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The Abbotsford Post 1913-01-17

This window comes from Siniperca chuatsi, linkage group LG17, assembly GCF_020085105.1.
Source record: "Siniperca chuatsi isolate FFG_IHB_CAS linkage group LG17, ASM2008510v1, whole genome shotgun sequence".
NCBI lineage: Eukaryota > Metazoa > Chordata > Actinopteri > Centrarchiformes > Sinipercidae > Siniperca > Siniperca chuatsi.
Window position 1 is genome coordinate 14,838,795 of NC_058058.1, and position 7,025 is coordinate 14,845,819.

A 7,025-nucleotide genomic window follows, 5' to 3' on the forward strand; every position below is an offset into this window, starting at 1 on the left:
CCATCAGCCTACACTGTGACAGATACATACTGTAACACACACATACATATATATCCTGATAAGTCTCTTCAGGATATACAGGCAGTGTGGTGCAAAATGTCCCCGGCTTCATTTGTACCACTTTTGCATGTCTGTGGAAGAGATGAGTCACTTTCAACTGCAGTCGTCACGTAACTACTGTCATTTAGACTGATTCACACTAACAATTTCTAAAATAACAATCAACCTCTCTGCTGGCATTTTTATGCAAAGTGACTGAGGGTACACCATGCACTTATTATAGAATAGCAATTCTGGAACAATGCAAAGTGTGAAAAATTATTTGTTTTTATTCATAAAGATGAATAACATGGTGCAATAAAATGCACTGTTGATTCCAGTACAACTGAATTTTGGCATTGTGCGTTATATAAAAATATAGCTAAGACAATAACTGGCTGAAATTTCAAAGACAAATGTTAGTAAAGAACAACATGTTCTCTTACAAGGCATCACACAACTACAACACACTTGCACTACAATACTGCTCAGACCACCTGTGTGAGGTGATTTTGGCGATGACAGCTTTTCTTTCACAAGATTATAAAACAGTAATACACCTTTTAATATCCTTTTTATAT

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 W 'iiP.it. i-  J42?l^-A..f���������  tt w tv������^������iwir <v*j n vJi *\*  X  tii  r  ^^SfSHSi^M,^,  if        ��������� ''    ^h  i     Mfif c<     %\ I  OFFICIAL PAPER OF THE GRANd.LJD.YAL ORDER OF BOOSTERS  Vol. VI., No. 10.  ABBOTSFORD, B. C, FRIDAY, "Jan.   17, 1913  8' $1.00 PER YEAR  n>r*v.~  COURT OF REVISION.  The Court pt.Revision on the Voters'  Llat waH held'in. tho Municipal Hall on  Monday, January 6th, with tho Reevo  In the chair and all members, in attendance.  Tho following changes' wore  made  .Julian Moret to -1 James   Hutchinson1;  Jonas Engatrom to H. S. Phinney.  Names Added.  Ward 1���������William , Bailey, F. E.  Baines, E. Baines (these, names had  heen omitted) and Mrs. Helen M. T.  Hill Tout. ��������� '      ���������     "  Ward 2���������A. L. Furguson, Walden  Ferguson, Jesse Lehman, Harry Ryder,  Roy Leham.  Ward 3--Florence L. Coogan, William Henay. Bath, A. R. Gosling, Dan  Emery, Joseph Sanderson, Mrs. J. K.  Hlslop, Thomas Jackson, John Walter  Kennedy, Mark Jackson and Charles  A. Ryall.  As thus revised and corrected the-  list was adopted on a motion as the list  to-be used in the forthcoming election  ������or'>Reeve,    Councillors' and    School  Trustees.    . .   ...*���������  MT.  LEHMAN^NEWS. -  "*: "Mr.'-D., K. - Campbell came .up" Tuesday in f spite of the heavy sno,w, and  spent the afternoon cutter driving with  W..R. Ferguson.-     ��������� ,- -'*...  Master1 Buckley, who has been  spending a short holiday with Mr. G.  H., Loach, returned to Vancouver in  the'beginning of the week.  ��������� The1 heavy -, snowfall experienced  throughout the week has improved  the. roads; and the teams have been  able i to haul out some big loads of  lumber on the "bobs."  Almost all the camps are shutdown  indefinitely, and a number of tho men  have gono o.l't' to town to put in the  time. Mr. Campbell, of Anderson ,.&  busby's, visited Mr. H. Ferguson.  Mr. Gibson is busily employed sending out the municipal statement' of  receipts and expenditures for 1912.  Thoro are a few at tho post office for  distribution, '  Mr.' and Mrs! Wesco;tt and baby,  from Vancouver, spent a few days'at  Councillor Lehman's.  H. T. Ross returned on Friday from  the big city with a friend.''  Mr. and Mrs. R. Coglilan and Mrs.  F. Martin travelled, down to, .town on  Saturday morning's car.  . Mr. :Baldwin's wife and family arrived on ��������� Saturday morning, and ' intend settling down out at the mill.  Messrs. J. W. Taylor, R. Cooke and  J. E. Israel caught the same, car up to  Abbotsford/  \Owing to the stormy weather during  the latter part of the week there was  only a poor attendance at the- True  ������>lues, and it is expected that a meeting will be "called for next Saturday  night. -'; '  Messrs. Firkin and Robinson are expected back from Victoria sojhe ' day  this week.   - ���������    ���������  - Mrs. George Stewart and'family are  staying with Mr. Brownell just now,'  their house in Sumas having got badly  burned in a recent fire, which gutted  out their neighbor's place. -' ���������._>���������'  - Mr.,,S. .Barber; spent a-few'days at  the Manse last week. ��������� ''  . Next Sabbath being the annual anniversary, -Mr.,G. A. _ Wilson, of Vancouver;' Superintendent for B. C, will take  both services, morning and evening.  On Monday night an entertainment  and social will, be held.' There will be  .refreshments, the reading of,the Sunday school and Ladies' Aid reports,  and a happy time for all at S p.m.  Sible class and choir practice on Wednesday <,night as usual.  After Monday new Council is  to have Charge of the  Municipal Affairs  r  :^  ioneer Store  NOTICE  that after  January   11th   and   until  further notice the PIONEER STORE will be  closed on Mondays, Wednesdays and Fridays .at 6 p.m., the remaining days���������  Tuesdays, Thursdays and Saturdays, the store will remain  open until the usual closing hours.  The Council held a meeting.after .the  Court of Revision. ' ,'  The minutes of the previousmeeting  were read and adopted.  Communications received .from J.  W. Hollinshead asking that the road  be located on the line along D. L. 46.  Referred to incoming council.  Secretary of the School Board asking for the loan of ��������� $1,000.00, stating  that .the Board had been called upon  to .pay.'-manyi'.unforseen-���������itenrfi, of; expense in connection with'the'maintain-  ance of the schools, it. being necessary  to engage the services of three extra  teachers .during the last term. The  request was; granted - on motion..  Municipal Solicitors returning the  cheque of $150,000 which had been tendered Mr. J. Hoban in connection with  the matter of the diversion of the  Huntingdon Road - at , the "Sweeny  Hill.  E. W. King, Cemetery Commissioner, being the annual report.   Filed.     ���������  Messrs. Henderson and Taylor stating that plans for the subdivision had  been altered by instructions from the  Land Register Office and that they  would make these changes on the  plans deposited with the council if the  same were returned.   The clerk was in  structed, to return    them'   for    these  changes.  Register, -acknowledging tho receipt  CiC the1 by-law gazetting the Bell and  Higginson roads. -  Western Canada   Power   Company;,  Ltd., stating that it would not be possible to' have a representative at the  ^meeting. " '       , , ,     , .  ;��������� Ludwig .Johnson asking for receipt  for Statute Labor performed in 1911,  there being no path-master that year  The Council decided to give Mr. Johnson credit on the production of. a' certificate that the work had been done,  said certificate to be-signed by, the  then Councillor.  MATSQUI SCHOOL BOARD  Bills Passed for Payment.  /  P. Conroy, repairing culvert on  Craig's Hill, Ward 3 '. $ 6.0.0  J. P. .Alingren,    bounty    on -44.  muskrats '. >.   4.40  Martaih Robinson, 2V& days on  bridge on Nicholson and Cog-  hlan road i     6.88  H.. J. Ryder, repairing bridge on  ,   Mt. Lehman road.. ......'.'.   2.75  Walter Frikiris, 2V2 days repair-  . ing bridges  ..:'.     6.88  '"James Loach 8 Vl'"days''as' cp n-  5 stable.:.'.....���������.'...;..:;.-.....'. :  23.30  Carson Lehman, 2 days as constable ..v.:...'. ��������� :   e/oo  H. J. Ryder,' one day serving summons    3.00  J. E. Israel, one day as constable .: , s.oo  H. C. Smith, removing   wind-  ��������� fall tree, Ward  2     4.00  Cunningham Hardware Co. Ltd.,  gates for Aldergrove Cemetery  " $20.35, gates, for D.. B. McDou-  gald-$23.60  43.95  James Towlan,. removing 'windfall tree' from Matsqui, Mt.  Lehman road    1.00  James Merryfiled, repayment  of money advanced for the con-  {���������Conttmueid cfti laat Page)  A regular meeting of the Matsqui  school board 'was held at Clayburn  on Saturday, Jan. 4th, at 3 p.m.  There" was in attendance the full  board with Trustee Cruckshanks in  the chair.   !  ��������� The minutes of the previous meeting were read and on motion Jap}-  proyed.  Miss McCullough wrote slating that,  having accepted a school  in Alberta,  she would not he in a position to take  charge of the one in Peardonvllle.  On motion Miss Gertrude Sufllvan  was appointed to tako charge of this  school at a Balary of $65.   Carried.  This was the only vacancy in the  teaching staff. '  * The matter of better school accommodation at Matsqui was taken up by  the board and the following motion  passed:  Page-Merrifield���������That the Education  department < be requested to provide a  two-roomed school at Matsqui as the  present buildings are no longer suitable for school purposes., ,.  The following school accounts were  passed: ,.'--'  ...Aberdeen,- .$3.95;-- - Bradner,; $18.40;-  Clayburn, $8.35; Dunach, $4.75; Glen-  niore, $5.75;.Matsqui,-$26.32;. Mt. Lehman, $2,75; Peardonville, $3.75;' Pop-'  Iar, $3.75;- Ridgedale;' $44.25;'' general  account, $60. ~    [ ���������  \  The meeting then adjourned to meet  on the first Saturday in February at ���������  The $3 provincial poll tax, known  personally to every resident in British v  Columbia, will not be collected after  the first of this year.   In. accordance  with the promise of Premier McBrida  instructions have been sent out from ���������  Victoria that the receipt books ' must-  be  returned  to the  government and  the collection of this tax will.cease.  BIRTH���������To Mr. and Mrs. J. A. Vanetta, a daughter. ,.  MUNICIPALITY OF THE DISTRICT  OF   MATSQUI  PUBLIC NOTICE IS1 HEREBY GIVEN to the electors of the Municipality aforesaid that a poll has been  necessary at the election now pending for same, and that I have granted such poll, and further that the persons  duly nominated as candidates at the same election and for whom only votes will be received are:  Surname  Other Name  Whether fonReeve, Coun-    What Ward  cillor or School Trustee  Abode  Occupation  Merryfield, William  Reeve   Towlan, Walter  ��������� Reeve     Lehman, Thos. Henry Councillor, Ward II   Morrison, Malcolm  Councillor, Ward II. '   Bell, Chas. O'Donel Councillor, Ward IV   Elliott, William  Councillor, Ward IV   Beaton, Roderick  ��������� School Trustee, Matsqui District...  Cruickshank, Alex.- School Trustee, Matsqui District...  Owen, Richard ..................... .School Trustee, Matsqui District......  Page, Hubert F. '................... .School Trustee, Matsqui District..-.  Pratt, Geo. Foster .. .............School Trustee, Matsqui District...  The Polling Stations are:���������Ward I.���������Aberdeen School House, Municip  Bradner Supply Co., Store Building, William Miller, Mt. Lehman.      Ward  her   and   Trading   Co.,   Abbotsford; Office Building,  Clayburn  Co.,  Clayb  Matsqui, from 9 a.m. to 7 p.m. on Saturday, January 18th, .1.913, of which  and govern themselves accordingly. .  .Mt. Lehman   Farmer  . Mt. Lehman   Farmer  . Mt. Lehman  ' Farmer  . Dennison   Farmer*  . Matsqui Farmer  . Matsqui Farmer  . Matsqui    Farmer  , Matsqui    Farmer  Mt. Lehman ..;... .......Farmer  Matsqui   ....... .......... .Farmer  Bradner ....'.............. Storekeeper  al Hall. Ward II.���������Store Building,  III.���������Office Building, Abbotsford Tim  urn: Ward IV.���������Matsqui Village Hall,  every person is required to take notice  JAMES GIBSON, Retuning Officer.  v;  wp*^ilm>m*rr*m  m������w������F'  J  Municipality of the District of Sumas  NOTICE IS HEREBY GIVEN to the electors of the municipality aforesaid that a\poll has become necessary  at the election now pending for same, and that I have granted such poll, and further that the persons duly  nominated as candidates at the same election and for whom votes will be received are:  Surname    Other name Wh-t office running for Abode Occupation  Campbell, Angus ....'............:. V. Reeve .................; .Huntingdon Farmer  Munoe, Fank ............ . .. Reeve''..  Huntingdon ������������������������������������������������������������������������ -Farmer  The polling stations are the Municipal Hall, from 9 a.m. to 7 p.m. on Saturday, January 18th, 1913, of which  every person is required to take noti ce, and govern themselves accordingly.  , "��������� J. W. WINSON,  Returning Officer. ���������h  ���������I 4*L  I.-- t.i  9RS ABBOTSFORD POST,       ABBOTSFORD, B. C.  asas  THE ABBOTSFORD POST.  Published Every Friday by The Post Publishing Company.  A weekly .Journal devoted ;to the interests of-Abbotsford and  surrounding district.  . ��������� Advertising' rates made known-on application.. ,.  LEGAL ADVERTISING--!2, cents per line for first, insertion1,  and 8 cents a line for1 all, subsequent consecutive* insertions. -  Our Shibboleth���������Neither for nor agin the Government.-.   _   ���������.,..,,������������������      I      III'  ���������������  ���������-!     .11 !    ! I  Friday, January 17, 1913  WHAT'S THE  MATTER WITH THE  SCHOOLS?  Criticism of our system of public  education, provoked by the startling  deficiencies of high school students,  will he still further encouraged by the  statement that' seven students were  found in New York high schools who  were so deficient in mathematics that  they could not add one and one, or  multiply one by one.    '  Only the other day a test made at  Spokane showed that a considerable  number of the high school students  had no knowledge whatever of our  national anthem.  What is the matter with our public  schools? It is apparent that.something is wrong with our educational  system, and it is encouraging to know  that the leading .educators- have set  themselves the task of finding out  what and where the trouble is, with  a view of applying the remedy,- if  proper remedy can be found.  That defects exist in our educational system has been apparent for some  time; but even the closest students  had not discerned the glaring deficiencies recently brought to light. What  is-the remedy? We do not know.  Certainly we are spending enough  money on education. Sometimes it  seems that Ave really are-spending too  much money on ��������� education: Probably  we are trying to do too much for the  child. Maybe it would be a good plan  to put the child more on his or her  own resources. Books are plentiful;  and they are cheap enough. There is  now no excuse for the failure of .any  boy or girl to secure an education if  they want it; and if they do not want  an education all the teachers of the  earth cannot cram it into their heads.  Individualism is a decadent virtue in  these days of a growing, tendency to  lean upon the state. It might be well  to attempt to revive it. The strongest  characters in history have been individualists in. the larger sense. Moses  would still have been Mioses without  Egyptian preceptors; and that.is true  of most of the great characters in history. Men and women who really want  an education will dig it out of the  ground, and it might be well for the  educational leaders of the country.to  consider the advisability of doing less,  instead of more for the boys and girls  who are in school.  that the sales for the day had reached,  $1,000,    and   that    no    more    large  amounts were to be sold to firms until  additional ones arrive.  While many freak articles were received yesterday, the hundreds of inquiries and stamp sales convinced the  officials that- by the end of the month  many tons of additional mail will be  sent through the office daily. As soon  as the office opened yesterday a line  of patrons appeared. The line gave  the office a holiday appearance until  late in the afternoon.  The express companies are finding  that the parcel post is cutting down  their businesses all kinds o,f articles  are being sent through, the parcel  post since it was opened. We read  these days in numerous places how  the now system is being used. Read  the following from an exchange:  Scoop shovels, cowbells, derby hats,  pot roasts, eggs, and hundreds of  other articles were sent through the  local office yesterday by parcels post  by a line of patrons who waited patiently that they might secure stamps  The Fraser Falley Publicity Bureau  should take   up   the   custom of letting the   secretary of the Vancouver  Board of Trade know that the "knock'-'  he gave the Fraser Valley the other  day was the kind that will not be permitted to go unchecked by the people  of the Fraser Valley.   Either Mr. Blair  is not, fit to represent the Board' of  Trade of Vancouver, or the attempt  to knock the county around Vancouver  was    premeditated.    "No '.good   land  within'one hundred miles of Vancouver-  fit for new settlers."    Guess Blair is  after notoriety, and has resorted to ex-  treme. measures-when the proper opportunity came.   Besides being a. slap  at the Valley it is asoa' slap-at the  city itself, as should an eastern paper  reprint the evidence as it appeared m  the Vancouver Province a very poor  opinion of Vancouver and its surroundings would be the result.  The Market.  Ducks, per pound   18c to 20c  Poultry, dressed, per pound  25c  Turkey, per lb.- live weight.. 33c to 35c  Geese, per lb. live weight.... 20c to 23c  ���������Turkey, dressed, per lb 40c  Geese; dressed, per lb  27c to430c  Vegetables. ,.-.  Potatoes, ton ..-. : $13 to $15  Beets,! per sack   $1  .Carrots,, per sack : 70c  Cabbage, wholesale^ per lb. ���������  lc  Cabbage,?per head  10c to 15c  Onions, per sack   $1.25  Co.lery, per crate  $1-50  Turnips, per sack .'  65c  Small Fruits.  Apples, per box 80c to $1.25  Apples, 5 lbe  15c  Pears; per box  ..[ ' $1.00  Eggs and Butter..  Eggs,' retail per dozdn..... 55c  Eggs,������wnoleeale   40c to 45c  Duck-eggs, per dozen  60c  Young birds, per dozen $6 to $8  Butter, retail, per lb - 40c to 45c  Honey, per comb  25c  Wholesale Meat.  Pork, per lb  12c to 13 l-2c  Lamb, per. lb '.  12 l-2c  Mutton, per lb : 12c  Retail Meats.  Beef, best rib roasts   15c to 18c  Beef, loin   18c to 22c  Beef, round steak  25c  Boiling beef  10c to 14c  Beef, short loin  ,....' ..... 25c  Beef, pot roast ..... .^.... 13c  Pork  15c to 18c  Mutton  l<c to 20c  Sugar cured corned pork 20c  Homemade pork sausagge, lb .....20c  Salted pigs' head; lb :... -. 8c  Pickled pigs' feet, lb : 10c  Pickled pigs' shanks, lb., :....15c  Sugar cured hogs' heads,-lb 5c  Sugar cured corn beef, lb. 10c to 12c  Pure lard. 15c  Sugar cured bacon % 20c  Fish.  Salmon, cohoes..:  15c, 2 for 25c  Steelhead salmon, per lb, 15c.  Sturgeon  .-. 15c  Halibut 10c  Smelts   .' 10c  Herring, 31bs. ..-. 25c  Sole ...; ...... r. 10c'  ���������������������������/������������������  /  THE FARMER'S CREED.  Business was quiet at the regular  weekly market this morning; rthe cold  'weather evidently having its effect.  The supplies were equal' to the demand, however, and prices remained  steady with a general tendency to  strengthen;  ���������  With the cold weather the price of  eggs shows signs'of an increase the  first jump being noticed this morning  when vendors demanded 55 and 60  cents.a dozen, an increase of five cents,  per dozen over .the price, last week:  The wholesale, price was unchanged,  .being 40 and -45 cents a dozen.. .  . In the poultry section also prices  showed a tendency.to increase. Some-  excellent -pullets sold for $15:00 per  dozen. Poultry;' live weight, was offered at 20 cents a pound,- and one  vendor asked 23 and 24' cents a pound  but few sales were made at the latter,  price.  In the .meat department .there was  an excellent showing and no change,  in the prices were quoted. Some  fine salt&l pork was sold for 18 cents  a pound retail, lard 17 cents, heifer  beef 18 cents,- pork 15 cents to 18 cents  beef 15 to 27 cents, mutton 17 to 20  cents.  There is little change in the vegetable department. The prices remain  unchanged and the demand shows no  sign of an increase. The potato market is a little improved with the price  remaining at $13'to $15 per ton.  The Prices.  Eggs, retail; per dozen  50c  Chickens, per dozen .i.............. $4 to $7  Pullets, per dozen  ?15  Young birds, per dozen  $6 to $10  Broilers,- per dozen'.... $3 to $4  Poultry, live weight  18c to 20c  even after the office   had announced Ducks, per dozen $7 to $9  The Canadian farmers' creed, given  belowt though ��������� written nearly half i a  century ago, is still being printed on  cards; and distributed among the advanced* pupils of the Canadian public  schools:  I.���������We " believe in small farms and  ���������thorough cultivation.-  ��������� II.���������:We believe' that soil loves to  eat, as well as its owner, and ougbt  therefore to be literally fed.  -. III.���������We believe in large crops,  which leave the land better- than they  -found it; making'farmers and the farm  both; glad :at once.  IV.���������We believe in getting- to the  bottom of things,, and therefore in  deep ploughing, and enough of it; all  the better with a subsoil plough.  V.���������We believe -that - every farm  should own a good farmer.  VI.���������We believe that the best fertilizer for any soil is the spirit of industry,- enterprise; ' and intelligence.  Withoiut-this,- lime and gypsum, bones  and green manure, - mari and guano  will be of little use.  ��������� VII.���������We believe in good fences,  good farms, good farmhouses, good 'or*  chards, and children enough to, gather  the fruit.   .-  VIII.���������We believe in a clean kitchen,  a' neat wife in it, and a clear conscience.  MT. LEHMAN'NOTES  Next Sabbath being the annual anniversary, the Rev. U. A. Wilson: of  Vancouver, superintendent for B. C,  wiil conduct both the services at 10:30  a.m. and 7:30 p.m.  ' .  On Monday night at 8 p.m., a social  will be held and reports from the  Sunday school and Ladies' Aid will be  read- Refreshments will be served, a  happy time is guaranteed and -all are  invited. :.  The Bible class .and choir practice  will be held on Wednesday night, ^and  a large turnout is desired, so 'hat  bright hearty singing may be had for  the anniversary services.  peff-xent.  Only a few left andgoingiast  B. X GERNAEY  Abbotsford  Livery, Feed and Sales Stables  When, you require a comfortable rig;  one.that feels; good and looks good';  ring up  CURRIE.&-Mckenzie  during.othe cold arid stormy weather of January.  Purchase one of our up-to-date Box' Heaters.     -  Our Graititeware is unsurpassed  v������?  ABBOTSFORD, B.C.   ^  iJasi Elliott N   Manager  lATSaUl- SUMAS BOARD OF TRADE  President, Chas. Hill-Tout -Secretary, S. A. Morley  of Abbotsford, B. C.  Meeting Held First Monday of Each Month ���������   \  Write the secretary regarding manufacturing sites i  with unexcelled, shipping facilities and cheap power*  or information regarding the farm and fruit lands of!  I the district, and industries already established., ���������  ��������� jj)  ear s  Are the proper thing to start the year 1913  Purchase now and make the first payment  New Year's Day  Houses and Lots at Special Holiday Prices and on  the instalment plan  c^ailum  ",'-''.'W.������'.J- v,  7  ~p?  :w I..    'ir^ngi'i.M  <    If  IS  l.--^i-.^:* r ^-.���������J.^-AiT^I",g'r**,(*,r:- <>**���������>'���������������"' *.-'*--^~." '���������'���������  IrtfiS.Vfc'ilr,. T"\   I  _ \ j,     iUi>m.mIi.;  t      . t' tv~*MU,Y\.V������ i. *V ������*^*.y_*3ts������^l*i!'.*-itfc*rf*^" >*"u  o (. ��������� 4.nxtrt*4'  lt.^-^ ~W fc/WjftfcA^  k'l'..  THE ABBOVSFORD *OST,  ABBOTSFORD, ft C(  ,ii.fr:,-r, r.  ������).���������.-;, i  >������������������������������������������������������������������������������������������������������������>������������������>���������������������������  ���������       , .FIZZ  I  We have a little Jewelry  and some Watches left  for those who have for-  gotten their friends during Xmas. Prices are  just the same.  Our guarantee stands behind every article  CAMPBELL, The Jeweler, Abbotsford  ESS  =a=  '///  H  16RANSY|  RUBBER  /     \ CQ  \.  ays tor  ree  ontos  WE FIT YOU RIGHT  Most people think of rubbers as "just  rubbers." We > don't. We think: there  are no ruBbers made equal to  GRANBY RUBBERS  . ' ^  We know* about these fine rubbers.. We  know what good material goes into them,  Bow carefully they are made, and- what  careful inspection every pair., gets.  We are proud to represent the Granby ;  Rubber Company and almost as proud as  themanufacturers of the saying, Granby.  Rubbers "WEAR LIKE IRO?M."  Geo. C. Clark  Abbotsford -:   V  aibscriDtion  \  HOTEL  j, Mcelroy & Co.  ^ t E  LIQUORS,   WINES  AND   CIGARS  OF THE BEST QUALITY  Cor. Essendene Ave. and Oscar St.,  CITY  ABBOTSFORD, B/ C]  Strictly first-class. in every respect.   The bar is  stocked with the best of wines, liquor and cigars,  RATES,  $1.50 TO $2.00  PER  DAY  PROPRIETORS  A. J, HENDERSON & SONS  ,-   ..-.<-,  ��������� /..������.  ���������\   -  s  to friends  The Ppf t post  - tile-Si* HtSlSt*  to like Abbo  y decide,  to'  ��������� i  ���������'���������: r.  west to -live.  tp. have your old  you.    Easy, when"  Leave Subscription with King, the Butcher.  TfW3W5T������T THE ABBOTSPORP POST,  xjE;  LOCALS.  A. J. Henderson or the Abbotsford  Hotel paid a visit to tlie coast cities  this week.'  Mrs. Edison . intends to leave for  California in the course of a few  days.  Tim McElroy, of the Commercial,  ,\vho gurcd so prominently in the recent football match, states that he  is perfectly recovered and will be in  the-bcst of condition for the return  match  when  the weathre  moderates.  Mr. W. H. Williams, formerly on the  staff of the Royal Bank here, but now  of Vancouver, was a week end visitor  to Abbotsford.  A prosperous'New Year is the lot of all who use our  I  I-I. Alanson, whose hardware store  was destroyed in the recent re, has  purchased the stock of the Abbotsford  Hardware Company on Esandarie avenue, and is now busy fixing up the  premises ' to accommodate Ms, evfev  increasing, trade.  Abbotsford is. certainly endowe'd  with its share of tlie "beautiful" this  year. The person who coined that  word "beautiful" in regard to .snow,  according to some of our worthy citizens' opinions, should be relegated to  a more congenial clime���������if not already there. Snow, in its place is extremely popular,, but the majority  seem..to think the proper place for it  is on the top of Mt. Baker.- But.then,  the "kidletts" enjoy' it, especially on  the big hill. Messrs. Clark and Bolton also appeared to be enjoying themselves on the same hill, much to the  amusement of their fellow citizens and  others.  This opportunity, is taken of extending to all our cus.  tamers our many thanks for past favors and  soliciting a continuance of same    .  ALBERT LEE,  The Abbotsford Baker  EE  Our local barber has recovered most  of the goods stolen from his shop recently through the aid of'the police at  Seattle, who captured the robber a  few days ago.  ���������  BOARD  OF TRADE.  "That we respectfully petition the  Dominion/Government to formulate  regulations making it, incumbent on  the shippers' to comply with our fruit  marks act before the packages will be  allowed in Canada."  Proposed by the Shuswap Lake,  Notch Hill District Fruit Groovers' Association:  "That the tariff on American fruit  entering Canada should be at least as  high as the American tariff on fruit  grown in Canada . exported to the  United States?' ^YThis had regard to  the fact, .that''whereas the duty on  Canadian apples entering the United  States is 25c a box, that on American  apples coming into Canada, is only  13 cents each.  The. Board of Trade will hold a  meeting on Monday evening, Jan. 20th,  when election of' officers for the com-1  ing year will be held; arso reports  from the various committees for last  year. As there are numerous questions of vital importance coming up,  it is imperative that all members  should be in attendance.  MATSQUI COUNCIL  ^Continued from- page .1)  The By-law establishing the Smith-  Jones road and a diversion of the Pem-  berton Road through a portion of the  South Half of Block 8, .subdivision of  the S. W. Yi of Sec. 10,'"Tp. 14 was reconsidered and finally passed and  signed by the Reeve and the clerk,  and sealed with the Corporate Seal. '  Councillor Bell gave notice to introduce a temporary loan by-law.  The.Council-then adjourned to meet  in the Municipal Hall on Monday, Jan  uary 20th, at 11 o'clock in the forenoon.  . JAMES  GIBSON,  C.M.C  Hardware damaged in. the recent fire.  Spikes, 2c. per lb.  Wedges, Hooks, Pulleys, Logging Chains, Water  Pipes, etc., at Half Price,  Three reach span buggy and one light democrat  ��������� for sale cheap.   Must be sold immediately in order to make room for new goods coming.  Hardware and Furniture  FOR SAALB���������5 young milch cows to  freshen from the 27th of this  month.' Apply to R. OWEN, one  mile south of B. C. E. R., Mount  Lehman. .  If your watch needs repairing, call  on Campbell, the Abbotsford jeweler.  THE FARMER ON PARADE  From the Portland Evening Telegram.  The more we get in touch with the  farmer the more do we understand  that lie.is a fellow who knows how to  do things. . Take that parade of yesterday���������for downright uniqueness and  attractiveness it was a hummer, and  thoroughly representative of the entire enterprise that has brought the  farmer to the front as an entertainer  and educator of the city. There will  be more parades and more farmers  and bigger land shows and extended  education as the years pass." The  trend is that way. There is a growing  realization of the necessity of turning  to the land, but as we get in touch  with the farmer and the things he  does more and more the sense of necessity is changed into one of desirability. The entertaining function in  this city yesterday is representative  of a condition. In the broader economic .sense the farmer is getting on  parade. There is a demand to know  him and to know of the things he  achieves,     .   t  FRUIT  GROWERS'   MEETING  At a recent meeting of the B. C.  Fruit Growers held in Victoria, Mr. C.  W. Baxter, chief Dominion fruit inspector of the prairie provinces, explained the methods, the difficulties  and the general practice of''officials  of his department in enforcing the  fruit marks act, especially as it affected British Columbia fruit. The  following resolution, moved by Mr.  Thos. Hulman, which had been carried  at a meeting of the directors, was  then presented:  veyane'e of W. Davis to  New  Westminister     10.00  E. White,' Jr/ work on Tp. line  Road in Ward i.'.' '. .'  iS.OO  N.    Acron,    work  on    Burgess  road ..' : *r.    9.90  Adolph Anderson," road, work in  in Ward 3    5.50  Andrew   Anderson,   road   work  in    Ward \ 3.  22.00  A. E. Line, road work in Ward  3  ..'.' ." ".  22.50  J. C. Frederickson,    hauling   10  loads of   gravel  on   Clayburn  road .' 15.00  John Crolley, 2 days on Allison-  road    5.50  H. J. A. Burnett, final payment  or 1912 audit  20.00  Matsqui    School    Board,    grant   .'..  ��������� (being the balance clue of 1912     % .  estimates) '.  32.18  McQuarrie, Martain &   Cassady,  legal expenses, etc  46.40  B. C. Gazette, advertising ?5.00  3 copies of Election's Act    5.75  T. J. Trapp & Co., Ltd., balance  due on powder, Ward 2  12.25  C. M. C., expenses re-audit $17.90,  locks and hinges for ballet box  .50, postage $1.25, paid Harry  Fowles for road work in Ward  1 $1.00, allowed McMartin &  McMillan com. on road tax collected $8.40, ruled paper for  Auditor .10, sealing wax .25.... 29.40  C. Knudson, cemetery commissioner /.  15.00  E. W. King,   cemetery   commis  sioner  15.00  A bill for $16.59 from the Maple  Grove Lumber Co., Ltd., was referred  back for particulars.  1.���������That the incoming Council credit  Ward 4 vwith $600.00 from Ward 3, being the balance due from 1911.  2.���������That the C: N. N. Railway be requested to construct a siding at the  junction of the RottliuT road.  3.���������That the Reeve be empowered to  make arrangements with Mr. Munro  Ferguson in connection with the' establishing of the White Road.  Semi-ready Suits.  at $15 an* $30  T OOK for the price���������and asms���������t?wa  - - in th* pocket���������always the.Ktme.  Ask rem Clothier, and send (or strl*  book aad tam������I������ of " Kiftg'a Ow������"  forge at $50. tend dtfecttoSesol-ttadr,  United,' Montreal, for troofc entitled  "Sir t" il too cannot ������rt It in towa.  A. BEESTON, Migsion City.  HARRON BROS.  Embalmers and Funeral Directors  Vancouver, Office and chapel   1034 Granville St., Phone 3486  North' Vancouver, Office and  Chapel^ilO 2nd St. Phon������ 1*1.  Jersey Heifer, about seven'  ���������months old, /on December - lat.  Owner can claim samje (hy pay-  ray* far notice and board. G. C.  Kenney, i% mile east, % mile  nanth of Vye Statioa,  SUfMLAS LODGE, No. 1084, L.O.O.M.  .Meets the- first and third iPriday  in iea(eh month. All visiting* ibreth-  ren aire invited to attend.  ,  ,W. C.  B.onds,   Dictator;   B. W.  Young, Secretary.  Presbyterian Church Notice  Abbotsford  Pastor���������Rev. J. L.  Cam MbelL IJ.  A'., B. B. ���������������! ��������� ���������  Services���������Sundiay ������chool  10  a.m.  Public iWana-hip 11 a. m.  Teacher training class 3 p.m.  Public iWowsfbip 7.30 p. m.  Choir Practioe, Friday .8 p. in.  Meeting- 'feu* Bible    Study    aDd  Prayer Wednesday 8 p. m.  Sunday School, 2.15 p. m.  Public Worahip 8.30 p. m.  nderson & Taylor  (Associate  Members Can.  Sac. C. E.)  Civil Engineers  R.A.HENDERSON  B. C. LAND   SURVEYOR  I Office, next P. O. P. O. Box I 1  G. W. GRIMMETT  Eyeight Specalist  .  Manufacturing Optician  Does the  Finest Optical  Work.  Medical men and others  gay trl?  bute to his skill.  793 Granville St. , Vancouver. ^  Builder and Confracfor  Estimates Given Free  Phone Connection       Mission City  City Blacksmith Shop and Carnage Building  KRAVOSKI & DAVEYj, PROPRIETORS  For Horseshoeing, General Blacksmithing,  Wagon-Making and Repairing, Carriage  building   and   Expert1 Carriage Painting  We will use you right.  Abbotsford  S. KRAVOSKI  Blacksmith  avey  W. DAVEY  Painter and Decorator  \      *1  Fbr the Residence,  Store or^Office.  lectric Power  For Factories and  Industrial Plants  Convenience      Comfort      Economy  ���������RHflBaaaBHMmBNMHm  ���������'..������������������'���������'��������� t  Attention will be eiven to all aDolications tor service irom our lines.  Address all enquiries to  Light and Power Department  Holden Block,,; Vancouver.  iritish Columi  mmmiwmwmmmimimmm  mimismmmmmmmmmmmM^mism^^mmmmmsimmmmm